Afer remaking my favorite childhood sandwich into its plant-based version, the Hawaiian Sweet Potato Sandwich, I thought it was a good idea to continue this blast from the past. Let’s recreate my favorite childhood dinner. of. all. time: Sweet and Sour Meatballs.
Did you guys ever eat sweet and sour meatballs? Was this just another weird Cornwell Family concoction? I am really sad for your childhood if you never had the chance to eat this sweet and sour wonder.
I promise to leave cream of mushroom soup, my vast collection of beanie babies, and my Bop It back in the 90’s where they belong, but this recipe deserves to be dusted off and brought back from the hand written recipe Rolodex.
The whole concept is a little weird. Meatballs + pineapple + rice in a sticky sauce? Does this sound weird? Does it sound oddly delicious? My mouth is currently watering at the thought of these Sweet and Sour Tempeh Meatballs, but that is because I have been conditioned to do so. I have tastes this strange/weird fruit and meat combo and know the goodness that it creates when it comes together.
It is a little sweet, a little sour, a lot sticky, and super savory and filling.
Bless the person who thought of this crazy combo.
I promise that if you stick with it, you too will feel your stomach start to growl and your taste buds kick on when you think of this sweet and sour pineapple-laden dish.
Let’s chat about Sweet and Sour Tempeh meatball technique for a minute, because, after all, these meatballs are actually not meatballs. They are meatless meatballs. Are you following?
Instead of meat, we use tempeh to make our meatballs. Tempeh has a meaty texture when ground. Picture perfect for putting the meatball in our Sweet and Sour Tempeh Meatball situation.
To really add flavor to these balls, we sautee some onion, add in some garlic and ginger, then throw in some coconut aminos for a serious umami boost.
There is, however, one serious problem with tempeh. It does not stick together. But before you cry tears of sweet and sour sadness over a bowl of meatless un-meatball mush, let me assure you that we found a solution!
You know that coconut rice that we mentioned in the title – but have been shockingly quiet about since – this is its moment to shine. Not only is it coconut rice <—- hello delicious!, but it is our secret weapon to get our Sweet and Sour Tempeh Meatballs to hold together. The white rice, and yes, you must use white rice, is so sticky, that we process a cup of it into our tempeh meatballs. It holds the whole meatballs situation together, it adds the slightest bit of coconut fragrance, which in this tropical meal is 100, and it doubles as the bottom serving layer for our Sweet and Sour Tempeh Meatballs to mop up all the glorious sweet and sour sauce.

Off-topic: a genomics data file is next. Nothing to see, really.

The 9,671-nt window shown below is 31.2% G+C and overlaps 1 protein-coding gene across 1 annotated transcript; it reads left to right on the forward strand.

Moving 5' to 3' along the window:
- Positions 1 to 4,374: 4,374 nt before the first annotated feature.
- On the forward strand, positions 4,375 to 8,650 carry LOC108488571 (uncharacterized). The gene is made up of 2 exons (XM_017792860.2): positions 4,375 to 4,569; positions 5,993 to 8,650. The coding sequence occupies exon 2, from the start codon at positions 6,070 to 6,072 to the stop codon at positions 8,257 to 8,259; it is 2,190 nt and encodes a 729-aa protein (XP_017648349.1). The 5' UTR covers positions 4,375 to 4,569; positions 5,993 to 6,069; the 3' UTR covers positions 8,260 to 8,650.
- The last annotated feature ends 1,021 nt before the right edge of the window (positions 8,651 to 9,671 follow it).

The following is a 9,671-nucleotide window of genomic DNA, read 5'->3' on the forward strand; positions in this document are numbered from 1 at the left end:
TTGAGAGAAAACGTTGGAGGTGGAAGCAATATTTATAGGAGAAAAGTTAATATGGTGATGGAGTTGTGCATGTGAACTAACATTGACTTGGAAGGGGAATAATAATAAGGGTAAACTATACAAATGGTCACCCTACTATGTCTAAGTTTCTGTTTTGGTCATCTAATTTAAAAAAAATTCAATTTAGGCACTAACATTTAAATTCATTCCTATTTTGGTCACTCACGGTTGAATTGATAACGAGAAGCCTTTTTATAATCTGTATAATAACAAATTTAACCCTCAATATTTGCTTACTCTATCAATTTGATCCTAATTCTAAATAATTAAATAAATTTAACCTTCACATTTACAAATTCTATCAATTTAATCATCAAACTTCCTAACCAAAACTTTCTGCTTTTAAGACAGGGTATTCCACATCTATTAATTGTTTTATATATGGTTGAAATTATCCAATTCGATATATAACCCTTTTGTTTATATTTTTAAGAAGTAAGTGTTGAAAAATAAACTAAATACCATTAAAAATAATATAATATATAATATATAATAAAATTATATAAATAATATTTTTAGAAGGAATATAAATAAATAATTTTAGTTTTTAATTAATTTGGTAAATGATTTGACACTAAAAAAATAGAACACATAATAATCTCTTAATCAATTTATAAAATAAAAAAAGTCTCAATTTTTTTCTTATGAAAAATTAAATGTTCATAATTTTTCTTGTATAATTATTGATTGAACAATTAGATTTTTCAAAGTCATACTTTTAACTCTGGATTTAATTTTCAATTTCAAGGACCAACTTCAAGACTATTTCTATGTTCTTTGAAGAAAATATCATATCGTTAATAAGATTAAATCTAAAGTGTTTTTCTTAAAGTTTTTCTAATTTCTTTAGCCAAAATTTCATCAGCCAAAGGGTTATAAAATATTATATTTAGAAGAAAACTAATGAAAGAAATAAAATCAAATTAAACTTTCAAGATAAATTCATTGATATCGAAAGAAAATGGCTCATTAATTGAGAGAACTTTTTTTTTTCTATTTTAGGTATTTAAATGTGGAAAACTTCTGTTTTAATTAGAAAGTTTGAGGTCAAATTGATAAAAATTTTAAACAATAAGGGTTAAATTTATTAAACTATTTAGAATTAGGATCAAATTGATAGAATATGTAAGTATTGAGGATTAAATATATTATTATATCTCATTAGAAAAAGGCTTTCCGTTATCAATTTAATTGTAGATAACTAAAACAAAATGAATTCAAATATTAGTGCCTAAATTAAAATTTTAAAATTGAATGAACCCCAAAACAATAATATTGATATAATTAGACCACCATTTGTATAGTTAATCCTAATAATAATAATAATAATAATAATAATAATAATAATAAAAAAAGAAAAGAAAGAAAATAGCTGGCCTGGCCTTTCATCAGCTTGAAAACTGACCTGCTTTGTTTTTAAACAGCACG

Saved by the coconut rice.
The 90s are back and I am loving it!
These Sweet and Sour Tempeh Meatballs are served on a bed of fragrant coconut rice and coated in a deliciously sticky sauce. This healthy vegan dish is jam packed with flavor.
- 1 tablespoon avocado oil
- 1 onion chopped
- 2 cloves garlic minced
- 1 tablespoon grated ginger
- 2 tablespoons coconut aminos OR liquid aminos OR tamari
- 1/4 teaspoon white pepper
- 12 oz. tempeh
- 1 1/2 cups white basmati rice
- 1/2 cup full fat coconut milk
- 2 cups water
- 1/2 cup unsweetened coconut flakes
- 1 teaspoon salt
- 2 teaspoons avocado oil
- 1/2 onion chopped
- 1 clove garlic minced
- 1 tablespoon grated ginger
- 2 cups unsweetened pineapple juice
- 3 tablespoons coconut aminos OR liquid aminos OR tamari
- 2 tablespoons unseasoned rice vinegar
- 2 tablespoons coconut sugar
- 3 cups chopped pineapple
- 2 tablespoons arrowroot starch mixed with 2 tablespoons water
Add all the ingredients into a saucepan and bring it to a simmer. Cover and simmer until the rice has absorbed all the water, about 20 minutes. Fluff with a fork and set aside.
Preheat the oven to 400 degrees. Prep a baking tray with nonstick cooking spray. Set aside.
Add the avocado oil to a skillet and heat over medium high heat. Once warm, add in the onion and sauté until translucent, about 5-7 minutes. Add in the garlic and ginger and sauté for another minute. Add in the coconut aminos and white pepper and cook until warmed through. Remove from the heat and add to a food processor.
Break the tempeh into large pieces so that it can easily fit into the food processor. Add in one cup of the cooked rice and process until well the mixture forms a dough ball. Using a 2 tablespoon measure, form the mixture into balls. Place them onto the baking tray and bake for 15 minutes. Use a spatula to flip the meatballs and cook for another 15 minutes.
While the meatballs are baking, add the avocado oil to a skillet and heat over medium high heat. Once warm, add in the onion and sauté until translucent, about 5-7 minutes. Add in the garlic and ginger and sauté for another minute.
Add in the pineapple juice, coconut aminos, rice vinegar, and coconut sugar. Bring the mixture to a boil and reduce it to a simmer. Cook until reduced by half, about 10-15 minutes. Add in the pineapple and cook until softened, about 5 minutes. Remove from the heat and add in the arrowroot starch while stirring constantly. Return it to the heat and bring it back up to a simmer. Remove from the heat and add in the meatballs. Stir to coat them in the sauce. Serve with coconut rice.